I know you realize this was their “ready answer”. This was their “prove our point—we’ve got you nailed” response. This was their stock conundrum which they repeatedly used to confound the Pharisees in arguments about the resurrection. You hear stock conundrums too, don’t you? Those faithful to share the Gospel will hear stock conundrums.

Eddie Roman and the evangelism guys hear these all the time. You tell of what Christ has done, that Christ is truth, and someone will say, “There is no truth.” So you answer, “Is that true?” “Nobody can know anything for certain.” “Are you certain?” “You believe in a book that’s thousands of years old.” “At what age does something that’s true become false? 10 years? 100 years? 1,000 years?” There are more–take the evangelism class. How does Jesus answer the Sads and their stock conundrum?


Jesus says to the Sads, you don’t know what you’re talking about. You don’t know the Scripture you’re quoting! This is awe-ful! Deuteronomy never built an argument for seven husbands and which one she might have in the resurrection. Verse 24, “Jesus said to them, ‘Is this not the reason you are mistaken, that you do not understand the Scriptures or the power of God?’”

I’m blown away on how gracious Jesus is here. Our Lord didn’t openly denounce these Sadducees as hypocrites–they’d been candid. The Lord quietly assumes their denial was due to error, and proceeds to point out their error to them. Jesus corrects their error. Is this not the reason you are mistaken? This is why you err. “Mistaken” is most likely a middle voice, telling us they’re deceiving themselves. Their trouble lay with themselves by a false deduction, drawn from Deuteronomy 25:5 to 6.

And notice, according to Mark, Jesus skillfully put His answer in the form of a question, “Is this not the reason you are mistaken?”–which implies an affirmative answer. Yes it is–this is why you err, inviting them to examine themselves, to discover the truth. What’s the truth? “That you do not understand the Scriptures or the power of God?” They thought they denied the resurrection because they were enlightened. But Jesus tells them their struggle with the resurrection was due to their double ignorance, a two-fold, inexcusable weakness.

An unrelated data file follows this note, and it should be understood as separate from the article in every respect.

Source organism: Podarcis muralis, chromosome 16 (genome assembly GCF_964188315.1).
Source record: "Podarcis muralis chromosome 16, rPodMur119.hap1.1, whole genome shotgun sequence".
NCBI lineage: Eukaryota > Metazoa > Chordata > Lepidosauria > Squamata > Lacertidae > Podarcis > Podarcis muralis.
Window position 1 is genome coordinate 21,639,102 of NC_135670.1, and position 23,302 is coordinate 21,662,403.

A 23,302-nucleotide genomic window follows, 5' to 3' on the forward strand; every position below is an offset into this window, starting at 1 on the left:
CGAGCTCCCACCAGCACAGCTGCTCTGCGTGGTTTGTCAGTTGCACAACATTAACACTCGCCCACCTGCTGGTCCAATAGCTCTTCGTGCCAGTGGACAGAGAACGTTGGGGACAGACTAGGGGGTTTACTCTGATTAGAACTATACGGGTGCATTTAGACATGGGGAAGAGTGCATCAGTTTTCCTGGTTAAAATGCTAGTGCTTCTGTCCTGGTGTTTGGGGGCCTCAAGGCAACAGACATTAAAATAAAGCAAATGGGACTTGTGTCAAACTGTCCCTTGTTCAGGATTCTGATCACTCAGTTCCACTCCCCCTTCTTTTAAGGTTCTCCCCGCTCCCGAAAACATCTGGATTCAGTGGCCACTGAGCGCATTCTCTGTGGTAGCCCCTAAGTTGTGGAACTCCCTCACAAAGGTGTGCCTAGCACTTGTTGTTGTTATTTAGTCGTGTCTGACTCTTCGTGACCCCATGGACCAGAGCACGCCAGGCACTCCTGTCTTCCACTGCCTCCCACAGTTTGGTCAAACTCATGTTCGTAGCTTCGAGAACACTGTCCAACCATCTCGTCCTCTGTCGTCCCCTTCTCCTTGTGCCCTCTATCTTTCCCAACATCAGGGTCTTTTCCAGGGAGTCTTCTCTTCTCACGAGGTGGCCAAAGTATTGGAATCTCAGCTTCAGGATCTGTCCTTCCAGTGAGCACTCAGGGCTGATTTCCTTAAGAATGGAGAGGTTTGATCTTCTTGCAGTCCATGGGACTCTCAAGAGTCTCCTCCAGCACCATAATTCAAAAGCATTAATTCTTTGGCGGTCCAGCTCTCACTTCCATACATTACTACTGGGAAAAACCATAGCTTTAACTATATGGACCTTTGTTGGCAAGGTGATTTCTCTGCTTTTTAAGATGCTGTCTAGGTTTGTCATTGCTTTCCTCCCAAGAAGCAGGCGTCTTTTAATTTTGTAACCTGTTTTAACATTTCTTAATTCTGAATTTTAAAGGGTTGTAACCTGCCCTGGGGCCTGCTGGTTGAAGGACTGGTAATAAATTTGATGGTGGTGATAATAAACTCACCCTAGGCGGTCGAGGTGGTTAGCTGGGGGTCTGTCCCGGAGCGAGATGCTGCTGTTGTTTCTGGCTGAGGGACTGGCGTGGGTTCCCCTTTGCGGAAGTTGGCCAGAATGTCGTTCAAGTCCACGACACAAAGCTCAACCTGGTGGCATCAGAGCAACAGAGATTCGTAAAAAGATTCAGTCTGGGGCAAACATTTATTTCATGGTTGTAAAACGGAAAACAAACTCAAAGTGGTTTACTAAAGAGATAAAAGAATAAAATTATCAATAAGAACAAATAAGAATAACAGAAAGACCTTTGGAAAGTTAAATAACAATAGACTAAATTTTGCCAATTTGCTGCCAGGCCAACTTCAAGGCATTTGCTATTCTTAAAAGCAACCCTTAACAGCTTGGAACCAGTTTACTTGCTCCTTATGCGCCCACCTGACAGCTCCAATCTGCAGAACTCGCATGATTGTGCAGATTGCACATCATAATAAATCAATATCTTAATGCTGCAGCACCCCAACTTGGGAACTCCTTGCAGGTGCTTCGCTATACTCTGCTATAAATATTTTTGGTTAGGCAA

ONE  They don’t know the Old Testament Scriptures. Jesus charges them with ignorance of the contents of the Bible. They had failed to understand the true meaning of Deuteronomy. They said they embraced the first five books of the Bible, but they failed to understand those very Scriptures they held.

TWO  They also failed to embrace the true nature of God Himself, or the power of God. They failed to embrace that our God is capable of miracles. Jesus is a miracle-working God. The Pentateuch includes the creation account, where God spoke, and out of nothing came the universe. But they doubted God’s power, and because of that, they doubted God’s power to raise the dead. The Lord now explains both their errors in the remaining three verses.


The Lord now teaches the Sadducees and us about what eternal life will be like in our resurrected bodies. He explains the power of God and an accurate account of Deuteronomy 25.

First  The reality of our resurrected life